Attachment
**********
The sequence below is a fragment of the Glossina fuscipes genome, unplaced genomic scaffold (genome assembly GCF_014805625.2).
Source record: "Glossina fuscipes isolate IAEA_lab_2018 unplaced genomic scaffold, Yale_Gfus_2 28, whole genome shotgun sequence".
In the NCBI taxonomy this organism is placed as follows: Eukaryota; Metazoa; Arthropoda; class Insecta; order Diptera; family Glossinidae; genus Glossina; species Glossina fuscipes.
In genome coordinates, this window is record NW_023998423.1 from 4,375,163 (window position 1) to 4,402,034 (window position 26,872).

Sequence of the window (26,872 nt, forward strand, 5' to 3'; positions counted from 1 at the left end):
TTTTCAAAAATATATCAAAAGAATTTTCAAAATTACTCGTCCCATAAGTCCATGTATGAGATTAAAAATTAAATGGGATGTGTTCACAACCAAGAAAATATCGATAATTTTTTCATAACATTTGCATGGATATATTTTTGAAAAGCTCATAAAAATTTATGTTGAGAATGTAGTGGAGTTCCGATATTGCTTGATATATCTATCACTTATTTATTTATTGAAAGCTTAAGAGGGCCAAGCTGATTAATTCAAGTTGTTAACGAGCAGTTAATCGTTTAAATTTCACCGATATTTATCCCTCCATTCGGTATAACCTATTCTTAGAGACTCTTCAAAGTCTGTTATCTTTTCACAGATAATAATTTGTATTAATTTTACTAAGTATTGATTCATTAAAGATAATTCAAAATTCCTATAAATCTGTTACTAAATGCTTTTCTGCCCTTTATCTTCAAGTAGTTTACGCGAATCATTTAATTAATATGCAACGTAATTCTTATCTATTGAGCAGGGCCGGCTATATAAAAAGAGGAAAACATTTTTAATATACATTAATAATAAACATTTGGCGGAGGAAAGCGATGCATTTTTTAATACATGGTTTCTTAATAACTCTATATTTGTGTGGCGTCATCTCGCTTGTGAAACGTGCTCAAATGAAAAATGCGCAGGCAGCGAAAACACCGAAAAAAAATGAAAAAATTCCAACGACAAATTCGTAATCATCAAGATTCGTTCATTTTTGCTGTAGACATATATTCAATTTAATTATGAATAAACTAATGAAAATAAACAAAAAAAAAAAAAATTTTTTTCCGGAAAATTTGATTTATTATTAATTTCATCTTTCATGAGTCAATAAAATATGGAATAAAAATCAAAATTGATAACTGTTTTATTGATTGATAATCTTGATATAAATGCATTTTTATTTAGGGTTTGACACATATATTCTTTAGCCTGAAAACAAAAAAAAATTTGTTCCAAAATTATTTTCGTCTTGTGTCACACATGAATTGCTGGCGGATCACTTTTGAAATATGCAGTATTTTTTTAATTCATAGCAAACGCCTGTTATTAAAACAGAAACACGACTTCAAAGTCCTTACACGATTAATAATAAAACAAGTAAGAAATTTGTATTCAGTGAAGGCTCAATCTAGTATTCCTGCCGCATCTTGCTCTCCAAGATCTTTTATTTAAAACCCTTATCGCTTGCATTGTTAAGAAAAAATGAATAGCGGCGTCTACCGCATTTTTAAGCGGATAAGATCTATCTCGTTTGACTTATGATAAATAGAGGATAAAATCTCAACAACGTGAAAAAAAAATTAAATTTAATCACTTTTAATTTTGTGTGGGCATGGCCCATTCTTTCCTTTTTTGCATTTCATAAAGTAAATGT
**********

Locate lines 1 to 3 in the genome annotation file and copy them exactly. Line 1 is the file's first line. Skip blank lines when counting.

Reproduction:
The sequence below is a fragment of the Glossina fuscipes genome, unplaced genomic scaffold (genome assembly GCF_014805625.2).
Source record: "Glossina fuscipes isolate IAEA_lab_2018 unplaced genomic scaffold, Yale_Gfus_2 28, whole genome shotgun sequence".
In the NCBI taxonomy this organism is placed as follows: Eukaryota; Metazoa; Arthropoda; class Insecta; order Diptera; family Glossinidae; genus Glossina; species Glossina fuscipes.